Thanks to a reader’s comment, I found some motivation to work on the barn quilt.
I took plenty of pictures to show you how I go about interpreting a photo or painting into a quilt block. Some of it is pieced, and some of it is appliqued. I’ve been enjoying the process of collecting fabrics, 1/4 to 1/2 yard at a time, so I have plenty of textures, shades, and colors to choose from. I keep them in a zippered plastic bag that some bedding came in. I find them very handy for keeping a project together.
As I mentioned in a post last winter, I taped the printed page to a window, right side to glass, and drew basic outlines on the back side with a sharpie. I do this because I am not trained in art, and cannot see the shapes unless I do.
I laid out my fabrics and chose the ones I would use for this block.
Then I looked at the photo and realized I had approximately 1/3 sky, 1/3 other, and 1/3 grass foreground. I used a plain muslin for the center part, which will be covered by barn and trees. I used strips as wide as my block would end up to be, and sewed 1/4 inch seams.
Then I chose the tree fabrics and cut rough outlines. I knew that part would be covered by the barn. I goofed a little bit, but it’s easy to change or adjust. I used a bit of the darkest green to make a treetop peeking out over the closer (lighter) trees at the left.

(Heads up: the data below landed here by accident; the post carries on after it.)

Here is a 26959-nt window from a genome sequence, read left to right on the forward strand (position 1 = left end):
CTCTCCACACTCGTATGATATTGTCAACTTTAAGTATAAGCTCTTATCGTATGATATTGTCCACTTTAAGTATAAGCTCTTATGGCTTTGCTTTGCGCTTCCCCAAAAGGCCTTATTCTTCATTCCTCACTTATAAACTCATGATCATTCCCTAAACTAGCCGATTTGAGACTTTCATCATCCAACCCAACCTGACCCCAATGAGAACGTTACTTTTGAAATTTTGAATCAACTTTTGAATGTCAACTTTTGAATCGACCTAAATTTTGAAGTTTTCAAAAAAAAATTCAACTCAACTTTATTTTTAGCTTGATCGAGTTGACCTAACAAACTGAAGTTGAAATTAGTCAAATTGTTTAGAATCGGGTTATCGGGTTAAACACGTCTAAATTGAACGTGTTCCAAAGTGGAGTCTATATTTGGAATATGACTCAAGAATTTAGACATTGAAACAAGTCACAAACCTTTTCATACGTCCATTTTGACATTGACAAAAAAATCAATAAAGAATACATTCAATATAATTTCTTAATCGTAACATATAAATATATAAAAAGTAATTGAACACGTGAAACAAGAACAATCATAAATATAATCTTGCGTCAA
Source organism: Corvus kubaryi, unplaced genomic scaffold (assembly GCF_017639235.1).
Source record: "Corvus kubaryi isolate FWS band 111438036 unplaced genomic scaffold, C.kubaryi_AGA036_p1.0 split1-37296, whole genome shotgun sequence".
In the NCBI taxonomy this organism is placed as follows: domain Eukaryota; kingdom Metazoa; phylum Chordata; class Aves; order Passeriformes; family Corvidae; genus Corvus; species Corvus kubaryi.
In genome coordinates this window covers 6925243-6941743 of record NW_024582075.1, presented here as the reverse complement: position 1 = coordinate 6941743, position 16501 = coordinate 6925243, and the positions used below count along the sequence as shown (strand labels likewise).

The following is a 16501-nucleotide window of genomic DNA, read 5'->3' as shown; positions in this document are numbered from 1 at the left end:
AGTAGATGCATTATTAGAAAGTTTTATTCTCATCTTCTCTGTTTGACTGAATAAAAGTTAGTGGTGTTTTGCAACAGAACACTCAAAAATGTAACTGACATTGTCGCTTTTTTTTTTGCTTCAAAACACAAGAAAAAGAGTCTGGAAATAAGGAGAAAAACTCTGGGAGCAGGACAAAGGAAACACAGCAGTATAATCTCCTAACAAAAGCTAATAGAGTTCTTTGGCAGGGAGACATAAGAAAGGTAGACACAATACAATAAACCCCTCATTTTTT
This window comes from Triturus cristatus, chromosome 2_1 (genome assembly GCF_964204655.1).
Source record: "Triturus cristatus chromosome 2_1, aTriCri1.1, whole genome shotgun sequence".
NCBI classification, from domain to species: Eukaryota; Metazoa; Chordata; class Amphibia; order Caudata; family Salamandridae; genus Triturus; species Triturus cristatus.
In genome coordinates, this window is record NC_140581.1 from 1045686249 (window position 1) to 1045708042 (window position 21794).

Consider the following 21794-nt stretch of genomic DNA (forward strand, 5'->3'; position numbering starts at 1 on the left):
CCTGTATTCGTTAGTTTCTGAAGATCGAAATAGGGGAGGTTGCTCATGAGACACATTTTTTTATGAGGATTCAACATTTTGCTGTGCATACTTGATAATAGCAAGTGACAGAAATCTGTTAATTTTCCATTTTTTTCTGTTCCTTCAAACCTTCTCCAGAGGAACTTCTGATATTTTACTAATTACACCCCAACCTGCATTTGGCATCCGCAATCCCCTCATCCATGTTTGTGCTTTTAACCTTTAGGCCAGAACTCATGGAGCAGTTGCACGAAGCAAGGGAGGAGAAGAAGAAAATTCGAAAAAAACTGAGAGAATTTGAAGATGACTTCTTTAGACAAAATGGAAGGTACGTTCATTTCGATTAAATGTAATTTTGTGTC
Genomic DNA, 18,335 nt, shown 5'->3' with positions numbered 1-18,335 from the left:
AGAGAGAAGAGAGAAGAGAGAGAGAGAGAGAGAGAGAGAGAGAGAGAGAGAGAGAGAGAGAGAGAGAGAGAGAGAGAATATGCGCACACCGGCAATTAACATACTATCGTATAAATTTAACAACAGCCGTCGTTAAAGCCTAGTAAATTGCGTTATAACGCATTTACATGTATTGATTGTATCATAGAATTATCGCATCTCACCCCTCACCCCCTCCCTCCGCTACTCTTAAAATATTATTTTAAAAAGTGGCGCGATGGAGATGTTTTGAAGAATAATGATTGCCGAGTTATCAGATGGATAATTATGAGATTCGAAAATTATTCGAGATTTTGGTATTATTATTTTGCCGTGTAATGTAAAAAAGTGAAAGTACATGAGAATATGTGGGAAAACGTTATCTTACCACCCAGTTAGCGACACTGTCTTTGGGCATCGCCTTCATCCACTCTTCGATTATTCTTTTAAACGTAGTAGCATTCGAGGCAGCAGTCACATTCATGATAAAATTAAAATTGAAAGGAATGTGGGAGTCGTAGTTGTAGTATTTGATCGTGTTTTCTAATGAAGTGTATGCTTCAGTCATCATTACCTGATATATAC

I sewed the edges of the tree pieces with a narrow, short zigzag stitch, not quite as small as a satin stitch. Just enough to keep the edges from fraying, but not so that I spend hours sewing small pieces. I didn’t use interfacing on the back, but you may want to. If your zigzag stitch is small enough, it’ll pucker the fabric and interfacing will help stop that. You can also use a double fusible web to fuse your pieces together before you sew. I pinned in place, held my breath, bit my lip, and did just fine.
I edged the barn pieces (and part of the roof) in white to mimic the white painted edges shown in the picture.
I added barn door and windows with white thread. I could do more with the trees, but I’m going more for representational on the other parts, and sticking to details on the barns.
One down, umpty-eleven to go.